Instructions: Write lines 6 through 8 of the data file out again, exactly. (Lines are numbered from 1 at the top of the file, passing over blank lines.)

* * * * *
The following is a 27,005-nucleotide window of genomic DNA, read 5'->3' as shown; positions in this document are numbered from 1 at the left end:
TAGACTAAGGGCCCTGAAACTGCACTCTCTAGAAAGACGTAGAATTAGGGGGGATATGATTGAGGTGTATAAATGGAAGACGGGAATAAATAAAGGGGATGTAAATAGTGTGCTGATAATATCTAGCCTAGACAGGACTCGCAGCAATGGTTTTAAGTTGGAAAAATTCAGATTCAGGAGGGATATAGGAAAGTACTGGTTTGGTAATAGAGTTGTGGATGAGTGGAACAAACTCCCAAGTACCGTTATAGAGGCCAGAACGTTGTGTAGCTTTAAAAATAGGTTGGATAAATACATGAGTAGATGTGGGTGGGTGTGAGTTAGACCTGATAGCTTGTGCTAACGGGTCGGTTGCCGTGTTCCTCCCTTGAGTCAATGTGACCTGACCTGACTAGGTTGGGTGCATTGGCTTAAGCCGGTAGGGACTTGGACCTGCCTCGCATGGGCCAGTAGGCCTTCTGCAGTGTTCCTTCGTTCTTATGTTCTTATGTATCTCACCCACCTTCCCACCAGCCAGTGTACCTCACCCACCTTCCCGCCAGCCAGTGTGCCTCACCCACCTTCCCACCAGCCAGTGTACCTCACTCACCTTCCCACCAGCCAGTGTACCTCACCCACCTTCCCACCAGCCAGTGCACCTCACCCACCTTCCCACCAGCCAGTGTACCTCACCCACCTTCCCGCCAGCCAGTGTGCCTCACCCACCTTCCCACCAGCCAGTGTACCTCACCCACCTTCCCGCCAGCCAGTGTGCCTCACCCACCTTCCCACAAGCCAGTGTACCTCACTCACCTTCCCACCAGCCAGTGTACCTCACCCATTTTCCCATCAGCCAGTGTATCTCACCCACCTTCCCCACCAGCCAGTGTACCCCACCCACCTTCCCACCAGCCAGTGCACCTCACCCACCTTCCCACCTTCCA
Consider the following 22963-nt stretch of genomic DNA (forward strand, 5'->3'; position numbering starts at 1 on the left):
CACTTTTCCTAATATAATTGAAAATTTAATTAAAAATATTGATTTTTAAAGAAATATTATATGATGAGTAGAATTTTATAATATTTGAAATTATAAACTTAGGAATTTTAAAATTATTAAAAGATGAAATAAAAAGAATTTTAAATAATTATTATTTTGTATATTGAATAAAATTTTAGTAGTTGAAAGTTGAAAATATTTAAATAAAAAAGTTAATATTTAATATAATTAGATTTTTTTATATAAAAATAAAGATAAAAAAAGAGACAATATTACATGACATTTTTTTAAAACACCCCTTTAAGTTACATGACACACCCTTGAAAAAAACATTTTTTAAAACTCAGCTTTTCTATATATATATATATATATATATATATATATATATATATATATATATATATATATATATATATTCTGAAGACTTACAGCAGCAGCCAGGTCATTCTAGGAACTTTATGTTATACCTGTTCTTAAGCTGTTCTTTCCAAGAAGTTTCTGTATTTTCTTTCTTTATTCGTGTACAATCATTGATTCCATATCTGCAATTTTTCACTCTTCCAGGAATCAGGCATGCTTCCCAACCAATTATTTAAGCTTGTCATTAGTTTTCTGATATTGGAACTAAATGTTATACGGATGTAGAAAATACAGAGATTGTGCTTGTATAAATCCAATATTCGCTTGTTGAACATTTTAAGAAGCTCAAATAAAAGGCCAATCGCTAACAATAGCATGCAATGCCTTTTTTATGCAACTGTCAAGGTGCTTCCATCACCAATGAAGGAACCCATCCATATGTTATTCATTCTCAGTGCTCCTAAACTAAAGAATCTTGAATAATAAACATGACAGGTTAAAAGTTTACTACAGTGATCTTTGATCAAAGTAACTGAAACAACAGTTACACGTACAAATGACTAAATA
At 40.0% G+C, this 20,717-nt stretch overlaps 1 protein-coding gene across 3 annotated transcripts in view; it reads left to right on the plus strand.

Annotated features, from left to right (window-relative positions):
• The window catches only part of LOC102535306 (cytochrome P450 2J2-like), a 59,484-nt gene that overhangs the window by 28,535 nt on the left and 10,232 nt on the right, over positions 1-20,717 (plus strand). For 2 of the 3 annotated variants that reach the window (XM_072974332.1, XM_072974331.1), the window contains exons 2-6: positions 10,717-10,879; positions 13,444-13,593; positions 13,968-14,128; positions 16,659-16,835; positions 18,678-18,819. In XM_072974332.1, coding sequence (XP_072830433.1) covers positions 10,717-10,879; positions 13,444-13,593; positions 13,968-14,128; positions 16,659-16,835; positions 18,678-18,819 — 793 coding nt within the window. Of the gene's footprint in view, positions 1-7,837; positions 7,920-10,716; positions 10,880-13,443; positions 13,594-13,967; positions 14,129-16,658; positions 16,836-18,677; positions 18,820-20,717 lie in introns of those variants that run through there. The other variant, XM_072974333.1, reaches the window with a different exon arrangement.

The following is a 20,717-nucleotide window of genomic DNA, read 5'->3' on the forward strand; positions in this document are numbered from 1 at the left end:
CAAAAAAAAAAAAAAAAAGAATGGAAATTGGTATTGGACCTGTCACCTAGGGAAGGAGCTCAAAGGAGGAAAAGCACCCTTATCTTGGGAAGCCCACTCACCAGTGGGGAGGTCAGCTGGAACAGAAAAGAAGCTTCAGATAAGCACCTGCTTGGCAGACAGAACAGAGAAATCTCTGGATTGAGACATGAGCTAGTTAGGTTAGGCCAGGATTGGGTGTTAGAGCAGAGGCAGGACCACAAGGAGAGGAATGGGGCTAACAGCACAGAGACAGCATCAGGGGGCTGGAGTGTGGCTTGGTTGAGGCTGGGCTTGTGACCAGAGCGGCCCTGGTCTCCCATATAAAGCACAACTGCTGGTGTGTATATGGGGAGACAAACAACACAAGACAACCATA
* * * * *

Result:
Annotated features, from left to right (window-relative positions):
• The window catches only part of LOC102535306 (cytochrome P450 2J2-like), a 59,484-nt gene that overhangs the window by 28,535 nt on the left and 10,232 nt on the right, over positions 1-20,717 (plus strand). For 2 of the 3 annotated variants that reach the window (XM_072974332.1, XM_072974331.1), the window contains exons 2-6: positions 10,717-10,879; positions 13,444-13,593; positions 13,968-14,128; positions 16,659-16,835; positions 18,678-18,819. In XM_072974332.1, coding sequence (XP_072830433.1) covers positions 10,717-10,879; positions 13,444-13,593; positions 13,968-14,128; positions 16,659-16,835; positions 18,678-18,819 — 793 coding nt within the window. Of the gene's footprint in view, positions 1-7,837; positions 7,920-10,716; positions 10,880-13,443; positions 13,594-13,967; positions 14,129-16,658; positions 16,836-18,677; positions 18,820-20,717 lie in introns of those variants that run through there. The other variant, XM_072974333.1, reaches the window with a different exon arrangement.

The following is a 20,717-nucleotide window of genomic DNA, read 5'->3' on the forward strand; positions in this document are numbered from 1 at the left end: